The strange revival of Conservative Scotland? Another poll from north of the border, this time from the Times and YouGov, shows the Tories experiencing a revival in Scotland, up to 28 per cent of the vote, enough to net seven extra seats from the SNP.

Adding to the Nationalists’ misery, according to the same poll, they would lose East Dunbartonshire to the Liberal Democrats, reducing their strength in the Commons to a still-formidable 47 seats.

It could be worse than the polls suggest, however. In the elections to the Scottish Parliament last year, parties which backed a No vote in the referendum did better in the first-past-the-post seats than the polls would have suggested – thanks to tactical voting by No voters, who backed whichever party had the best chance of beating the SNP.

The strategic insight of Ruth Davidson, the Conservative leader in Scotland, was to to recast her party as the loudest defender of the Union between Scotland and the rest of the United Kingdom. She has absorbed large chunks of that vote from the Liberal Democrats and Labour, but, paradoxically, at the Holyrood elections at least, the “Unionist coalition” she assembled helped those parties even though it cost the vote share.

The big thing to watch is not just where the parties of the Union make gains, but where they successfully form strong second-places against whoever the strongest pro-Union party is.

Davidson’s popularity and eye for a good photo opportunity – which came first is an interesting question – mean that the natural benefactor in most places will likely be the Tories.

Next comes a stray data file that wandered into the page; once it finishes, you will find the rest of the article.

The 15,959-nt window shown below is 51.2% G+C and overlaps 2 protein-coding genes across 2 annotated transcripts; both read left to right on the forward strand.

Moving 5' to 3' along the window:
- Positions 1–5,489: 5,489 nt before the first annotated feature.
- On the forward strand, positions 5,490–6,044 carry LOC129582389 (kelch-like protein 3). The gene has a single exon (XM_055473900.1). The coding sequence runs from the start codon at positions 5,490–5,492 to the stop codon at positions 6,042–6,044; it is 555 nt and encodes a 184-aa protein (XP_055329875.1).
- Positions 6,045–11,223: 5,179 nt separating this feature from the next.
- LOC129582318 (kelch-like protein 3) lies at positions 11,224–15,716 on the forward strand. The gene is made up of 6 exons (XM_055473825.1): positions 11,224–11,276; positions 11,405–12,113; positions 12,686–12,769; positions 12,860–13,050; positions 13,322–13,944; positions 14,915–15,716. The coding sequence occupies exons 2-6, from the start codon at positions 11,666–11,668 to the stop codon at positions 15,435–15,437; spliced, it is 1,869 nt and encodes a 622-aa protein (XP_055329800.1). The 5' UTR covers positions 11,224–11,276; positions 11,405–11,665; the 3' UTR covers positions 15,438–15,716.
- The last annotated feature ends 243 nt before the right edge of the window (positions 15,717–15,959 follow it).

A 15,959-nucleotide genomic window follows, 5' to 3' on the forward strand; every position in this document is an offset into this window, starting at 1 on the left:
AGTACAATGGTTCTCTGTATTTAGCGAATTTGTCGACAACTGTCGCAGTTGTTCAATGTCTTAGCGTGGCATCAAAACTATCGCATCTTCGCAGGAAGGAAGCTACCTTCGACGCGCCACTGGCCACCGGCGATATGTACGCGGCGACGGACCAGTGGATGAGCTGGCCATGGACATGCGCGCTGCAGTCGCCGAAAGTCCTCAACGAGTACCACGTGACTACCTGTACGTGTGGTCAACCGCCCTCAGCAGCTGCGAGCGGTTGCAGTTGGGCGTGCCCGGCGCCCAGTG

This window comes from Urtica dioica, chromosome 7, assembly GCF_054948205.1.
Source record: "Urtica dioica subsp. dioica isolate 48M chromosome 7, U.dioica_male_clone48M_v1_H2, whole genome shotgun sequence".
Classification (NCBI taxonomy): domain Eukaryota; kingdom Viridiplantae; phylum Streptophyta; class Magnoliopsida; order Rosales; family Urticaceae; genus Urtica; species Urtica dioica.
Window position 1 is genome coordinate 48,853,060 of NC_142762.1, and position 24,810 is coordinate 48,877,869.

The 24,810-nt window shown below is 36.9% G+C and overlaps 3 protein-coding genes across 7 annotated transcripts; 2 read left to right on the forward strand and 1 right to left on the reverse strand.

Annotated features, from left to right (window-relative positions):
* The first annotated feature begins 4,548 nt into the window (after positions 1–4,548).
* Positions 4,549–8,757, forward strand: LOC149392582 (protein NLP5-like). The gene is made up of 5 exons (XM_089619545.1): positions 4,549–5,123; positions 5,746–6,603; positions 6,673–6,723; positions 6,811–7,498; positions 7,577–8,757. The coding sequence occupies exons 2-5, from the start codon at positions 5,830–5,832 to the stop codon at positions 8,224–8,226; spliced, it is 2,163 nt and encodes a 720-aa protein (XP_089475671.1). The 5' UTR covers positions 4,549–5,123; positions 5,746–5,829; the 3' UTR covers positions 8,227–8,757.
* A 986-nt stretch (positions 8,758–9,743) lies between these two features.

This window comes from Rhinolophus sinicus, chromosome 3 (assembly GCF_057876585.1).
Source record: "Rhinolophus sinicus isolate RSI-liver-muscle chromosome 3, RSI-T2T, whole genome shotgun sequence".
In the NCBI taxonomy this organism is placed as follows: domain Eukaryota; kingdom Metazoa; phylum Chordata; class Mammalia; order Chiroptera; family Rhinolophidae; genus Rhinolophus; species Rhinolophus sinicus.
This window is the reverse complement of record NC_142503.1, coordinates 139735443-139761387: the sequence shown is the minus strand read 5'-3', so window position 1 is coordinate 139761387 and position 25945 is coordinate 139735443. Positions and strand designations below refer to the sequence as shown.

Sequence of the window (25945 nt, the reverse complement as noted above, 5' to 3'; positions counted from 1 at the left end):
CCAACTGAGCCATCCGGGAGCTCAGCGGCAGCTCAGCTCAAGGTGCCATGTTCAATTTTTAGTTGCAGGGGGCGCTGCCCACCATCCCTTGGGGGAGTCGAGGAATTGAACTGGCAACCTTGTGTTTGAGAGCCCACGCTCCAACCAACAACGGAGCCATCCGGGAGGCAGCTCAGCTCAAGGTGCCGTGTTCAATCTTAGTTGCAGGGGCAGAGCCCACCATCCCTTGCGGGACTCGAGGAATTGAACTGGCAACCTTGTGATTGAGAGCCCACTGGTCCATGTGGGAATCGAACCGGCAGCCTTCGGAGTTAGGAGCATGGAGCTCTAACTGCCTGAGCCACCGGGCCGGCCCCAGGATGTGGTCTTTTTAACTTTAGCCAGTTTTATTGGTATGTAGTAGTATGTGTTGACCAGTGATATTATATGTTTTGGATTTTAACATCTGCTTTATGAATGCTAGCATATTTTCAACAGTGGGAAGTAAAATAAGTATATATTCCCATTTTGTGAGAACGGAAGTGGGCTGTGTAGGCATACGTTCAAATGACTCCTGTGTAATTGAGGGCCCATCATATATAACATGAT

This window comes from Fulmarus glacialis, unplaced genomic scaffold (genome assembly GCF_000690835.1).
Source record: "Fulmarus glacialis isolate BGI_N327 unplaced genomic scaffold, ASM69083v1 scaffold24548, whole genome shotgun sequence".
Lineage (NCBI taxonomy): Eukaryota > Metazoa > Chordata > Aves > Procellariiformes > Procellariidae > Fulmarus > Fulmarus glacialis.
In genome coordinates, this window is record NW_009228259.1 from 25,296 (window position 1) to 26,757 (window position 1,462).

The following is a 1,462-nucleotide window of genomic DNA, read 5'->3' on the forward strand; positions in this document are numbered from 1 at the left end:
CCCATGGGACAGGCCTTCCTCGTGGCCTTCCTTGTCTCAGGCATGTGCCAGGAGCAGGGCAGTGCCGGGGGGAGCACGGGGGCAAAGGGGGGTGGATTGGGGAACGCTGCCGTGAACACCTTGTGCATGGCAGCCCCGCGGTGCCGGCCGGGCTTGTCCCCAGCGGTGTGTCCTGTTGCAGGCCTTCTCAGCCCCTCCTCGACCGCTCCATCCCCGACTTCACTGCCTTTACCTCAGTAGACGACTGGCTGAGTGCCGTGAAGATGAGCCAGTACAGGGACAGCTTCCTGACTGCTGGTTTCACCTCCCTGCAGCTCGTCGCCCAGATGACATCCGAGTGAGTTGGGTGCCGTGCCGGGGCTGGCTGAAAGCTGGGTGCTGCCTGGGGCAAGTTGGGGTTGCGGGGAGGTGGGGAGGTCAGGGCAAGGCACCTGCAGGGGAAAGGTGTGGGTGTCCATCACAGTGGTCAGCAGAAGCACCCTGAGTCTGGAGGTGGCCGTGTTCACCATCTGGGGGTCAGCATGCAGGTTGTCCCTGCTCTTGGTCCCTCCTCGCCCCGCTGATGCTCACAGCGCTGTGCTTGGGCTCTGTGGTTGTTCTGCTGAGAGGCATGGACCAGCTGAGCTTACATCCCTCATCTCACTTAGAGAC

But it could have been very different. The first politician to hit successfully upon the “last defender of the Union” routine was Ian Murray, the last Labour MP in Scotland, who squeezed both the  Liberal Democrat and Conservative vote in his seat of Edinburgh South.

His then-leader in Scotland, Jim Murphy, had a different idea. He fought the election in 2015 to the SNP’s left, with the slogan of “Whether you’re Yes, or No, the Tories have got to go”.  There were a couple of problems with that approach, as one  former staffer put it: “Firstly, the SNP weren’t going to put the Tories in, and everyone knew it. Secondly, no-one but us wanted to move on [from the referendum]”.

Then again under different leadership, this time under Kezia Dugdale, Scottish Labour once again fought a campaign explicitly to the left of the SNP, promising to increase taxation to blunt cuts devolved from Westminster, and an agnostic position on the referendum. Dugdale said she’d be open to voting to leave the United Kingdom if Britain left the European Union. Senior Scottish Labour figures flirted with the idea that the party might be neutral in a forthcoming election. Once again, the party tried to move on – but no-one else wanted to move on.

How different things might be if instead of running away from their referendum campaign, Jim Murphy had run towards it in 2015. 

Stephen Bush is special correspondent at the New Statesman. His daily briefing, Morning Call, provides a quick and essential guide to British politics.